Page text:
April is Child Abuse Awareness Month. Last post, I covered how a given history for an injury may be a signal that an injury was intentionally inflicted. Today, I’m going to cover how the injury itself may give off clues for an abusive injury.
1. The injury is beyond the child’s developmental level. You’ll notice this is the first clue I gave concerning the history, but it also plays into the injury itself and I’m going to talk specifically about infants. Any bruising in an infant to the face, head and neck when they are not yet pulling themselves up to a standing position is concerning for abuse. To create an injury, you have to fall off of or run into something and you need to have some velocity behind it. Now, of course, injuries in this age group can have lots of accidental causes, but the story needs to match the injury.
2. The injury has a pattern. Consider typical childhood bruises. They are roundish in shape, of varying circumferences, and received from a low-velocity type injury . . . say the child running into a counter with their forehead. Anything that makes a visible pattern generally requires high-velocity force to imprint the pattern onto the skin. If I loop a belt and tap you with it, there likely won’t be any injury at all. However, if I take it and swing it at you like a pitcher throwing a baseball, it has the potential to create a loop like bruise.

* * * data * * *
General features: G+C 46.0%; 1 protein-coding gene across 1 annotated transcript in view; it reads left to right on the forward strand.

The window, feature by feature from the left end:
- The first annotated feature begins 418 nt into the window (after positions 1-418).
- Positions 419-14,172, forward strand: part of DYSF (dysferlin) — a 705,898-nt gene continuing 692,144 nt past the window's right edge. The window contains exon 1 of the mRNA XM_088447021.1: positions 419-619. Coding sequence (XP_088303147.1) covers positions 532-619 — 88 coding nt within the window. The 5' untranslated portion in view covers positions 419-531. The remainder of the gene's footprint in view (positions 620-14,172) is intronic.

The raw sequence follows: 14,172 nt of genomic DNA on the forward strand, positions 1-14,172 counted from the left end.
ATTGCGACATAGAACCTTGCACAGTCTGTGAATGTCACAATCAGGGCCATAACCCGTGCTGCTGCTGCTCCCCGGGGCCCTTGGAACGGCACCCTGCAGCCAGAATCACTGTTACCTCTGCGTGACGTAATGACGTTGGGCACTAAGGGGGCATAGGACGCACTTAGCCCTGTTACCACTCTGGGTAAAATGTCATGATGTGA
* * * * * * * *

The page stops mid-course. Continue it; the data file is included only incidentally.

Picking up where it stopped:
3. The injury is not over a bony prominence. Again, if you have children, think back to their younger days when injuries were common. When they fell, where did they bruise? Head (scalp, forehead, nose, chin), elbows, shins, and knees. Most often, kids fall or run into something in a forward motion. Bruising to the buttocks in a diapered child is particularly concerning. Often, they will fall onto their bottoms, but they also have extra padding.
4. There are a lot of bruises. This is not definitive but can be a signal for abusive injury, particularly if the pattern is not a normal bruising pattern as in #3.
None of these items is taken in isolation as a single indictment against the caregiver. Let’s say you accidentally drop a toy onto your two-month-old’s face while cleaning up. It causes a bruise and you want it checked by the pediatrician. The pediatrician is not going to report you. Why? You have a plausible story (dropping something onto the baby’s face), it is a low velocity injury (the bruise is probably small and round) and there is only one.
Medical professionals look at the totality of the child’s case: the history, the social environment, and the injury is considered before a report to child services is made. Reports are not made lightly.
The above offers some beginning guidelines. In the comments section, give a specific injury that might be concerning for abuse.